The production called “Marriage by the Masters” began July 13 at the Adobe Rose Theatre in Santa Fe and is scheduled to continue until July 30, showing Thursday through Saturday at 7:30 p.m. and Sundays at 3 p.m.

    “It’s shedding new light on old perceptions. And while they’re in a different period, I think the audience will recognize people. We don’t really say what we mean,” said Brenda Lynn Bynum of the Oasis Theatre Company, which is presenting the production.

    Native New Mexican Bynum and James Jenner make up the company. They moved their 10-year-old company to Santa Fe earlier this summer.

    In an interview before the move was complete, Bynum and Jenner, who married in Santa Fe and own property there, said they see a growing interest in theater in New Mexico, while interest in New York’s small theater companies has stagnated somewhat. They visited New Mexico frequently.

  • The Authors Speak series of lectures continues Thursday at 7 p.m. in the Upstairs Rotunda at Mesa Public Library with author Stephen F. Ledoux, who will talk about his book “Beautiful Sights and Sensations.”

    With this book, Ledoux shares his passion for beautiful objects. Ledoux, who is also an expert in the emerging natural science of behaviorology, has travelled and taught extensively. He has held positions in Australia and in China, as well as at the State University of New York at Canton.

    He and his wife Nelly Case, also an author, now make their home in Los Alamos. Throughout his travels Ledoux has sought out and enjoyed beautiful objects, often made by natives of whichever region he is visiting. He writes about the sensations that drew him to collect, and also the sights that have inspired him.

    “Beyond my own photographic art, these (collections) have focused on some Native American arts, particularly from the Southwest, along with Japanese woodblock prints, Chinese paintings, custom knives and other edged art,” Ledoux writes in his backstory at the start of the book.

  • I hope you won’t mind one more column on our adventures to praise the great people in our community.
    Kudos Piñon Park Pool, a free community swim, friendly staff free pool toys to borrow.

    Next was the first lemonade stand for three little girls when LAPD Officer Gallegos stopped by for a visit. While the girls were elated to have a man in blue because lemonade was free for firemen and police officers, he wanted to pay.

    He proceeded to give the girls free stickers and asked them to display them proudly just if any fire fighters did stop too.

    The next event with Kiwanis at PEEC had free smores, campfire stories and songs. Joy brought the excitement as the head campfire girl with her lovely daughter standing outside with their mouths open wide and belting out songs about lemon drops and gum drops.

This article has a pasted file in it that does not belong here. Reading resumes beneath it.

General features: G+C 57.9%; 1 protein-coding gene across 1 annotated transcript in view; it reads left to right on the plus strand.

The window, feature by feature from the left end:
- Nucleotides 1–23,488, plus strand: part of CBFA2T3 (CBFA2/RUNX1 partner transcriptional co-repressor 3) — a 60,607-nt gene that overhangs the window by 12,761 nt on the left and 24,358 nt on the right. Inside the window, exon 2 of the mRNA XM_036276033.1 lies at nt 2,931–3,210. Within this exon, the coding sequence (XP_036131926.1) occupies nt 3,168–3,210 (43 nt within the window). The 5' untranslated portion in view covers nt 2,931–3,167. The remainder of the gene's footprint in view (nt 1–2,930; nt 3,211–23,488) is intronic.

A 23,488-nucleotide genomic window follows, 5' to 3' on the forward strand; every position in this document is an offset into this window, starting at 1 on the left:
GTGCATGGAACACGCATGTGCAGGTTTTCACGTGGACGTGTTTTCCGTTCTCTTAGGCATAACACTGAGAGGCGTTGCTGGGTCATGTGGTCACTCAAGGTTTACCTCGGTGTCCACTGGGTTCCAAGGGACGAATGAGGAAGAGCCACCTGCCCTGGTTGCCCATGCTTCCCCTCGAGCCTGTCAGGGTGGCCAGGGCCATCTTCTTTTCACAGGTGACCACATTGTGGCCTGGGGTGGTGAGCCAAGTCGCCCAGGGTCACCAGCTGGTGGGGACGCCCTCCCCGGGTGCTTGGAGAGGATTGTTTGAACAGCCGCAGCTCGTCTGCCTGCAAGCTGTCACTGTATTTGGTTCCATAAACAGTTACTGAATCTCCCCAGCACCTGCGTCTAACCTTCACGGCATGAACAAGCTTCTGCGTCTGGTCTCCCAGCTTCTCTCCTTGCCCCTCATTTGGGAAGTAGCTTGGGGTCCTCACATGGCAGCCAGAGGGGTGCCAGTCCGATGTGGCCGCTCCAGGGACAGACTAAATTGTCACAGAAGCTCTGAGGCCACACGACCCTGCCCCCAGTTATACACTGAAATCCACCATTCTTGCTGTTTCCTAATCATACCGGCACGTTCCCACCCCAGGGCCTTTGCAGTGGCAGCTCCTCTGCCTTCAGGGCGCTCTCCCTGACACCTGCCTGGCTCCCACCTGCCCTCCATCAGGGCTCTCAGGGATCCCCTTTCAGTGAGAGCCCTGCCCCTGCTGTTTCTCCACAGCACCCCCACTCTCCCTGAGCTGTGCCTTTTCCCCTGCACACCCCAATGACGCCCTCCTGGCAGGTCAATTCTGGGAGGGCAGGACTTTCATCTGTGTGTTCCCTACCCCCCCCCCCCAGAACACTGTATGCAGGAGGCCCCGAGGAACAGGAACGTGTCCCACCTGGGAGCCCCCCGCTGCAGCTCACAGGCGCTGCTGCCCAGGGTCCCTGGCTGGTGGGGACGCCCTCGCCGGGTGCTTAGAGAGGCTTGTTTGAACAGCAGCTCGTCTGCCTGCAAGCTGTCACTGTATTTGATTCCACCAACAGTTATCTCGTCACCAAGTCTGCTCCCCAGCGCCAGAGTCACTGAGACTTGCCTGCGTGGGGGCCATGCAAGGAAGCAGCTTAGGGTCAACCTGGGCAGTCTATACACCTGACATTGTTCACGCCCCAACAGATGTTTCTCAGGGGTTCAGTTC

Our next creator of fun is Mesa Public Librarian Angelina Manfredi. While I would love to write an entire article just about

    Angie, I’m forced to highlight her goodness in just a paragraph or two.

    Manfredi and her Women of White Rock (WOW) held an event that we stumbled upon, a stuffed animal sleep over at the library!

  • NEW YORK (AP) — John Mayer never relied on multicolored lighting, confetti and pyrotechnics to help him during his live shows, like some of his peers.

    But the singer-songwriter-guitarist wanted to step up his game, and he said watching Drake perform live encouraged him to beef up his stage production and take more risks during his concerts.

    Mayer will launch the second leg of his Search for Everything World Tour on Tuesday in Albuquerque, New Mexico. The new live shows have been a departure for the Grammy winner, who now performs with a colorful and futuristic L.E.D. wall and floor.

    "I wanted to have a really big show. I want to be competitive. I want to be in the world where people are creating bigger and better shows," Mayer said. "I think there's a healthy competition involved in it. I went and saw Drake's show and ... real artists say, 'Wow!' And then they go, '(Expletive).' Right? Because you see something that wows you and as an artist yourself you go, 'I want a little of that.'"

    The 39-year-old recently wrapped a tour with Dead & Company, his supergroup with Grateful Dead's Mickey Hart, Bill Kreutzmann and Bob Weir. His summer tour wraps Sept. 3 in Noblesville, Indiana.

  • It’s time for all riders to showcase their equestrian talents in Western and English categories at the annual Los Alamos County Horse Show at Brewer Arena July 22, starting at 9 a.m.
    The Los Alamos County Horse Show offers four age categories (ages 9 and under), 10–13, 14–18 and adult, and many different horsemanship class categories.
    The fees range from $5 per youth class entry, $8 per adult class entry, and $30 per family (four or more participants from immediate family living in the same household).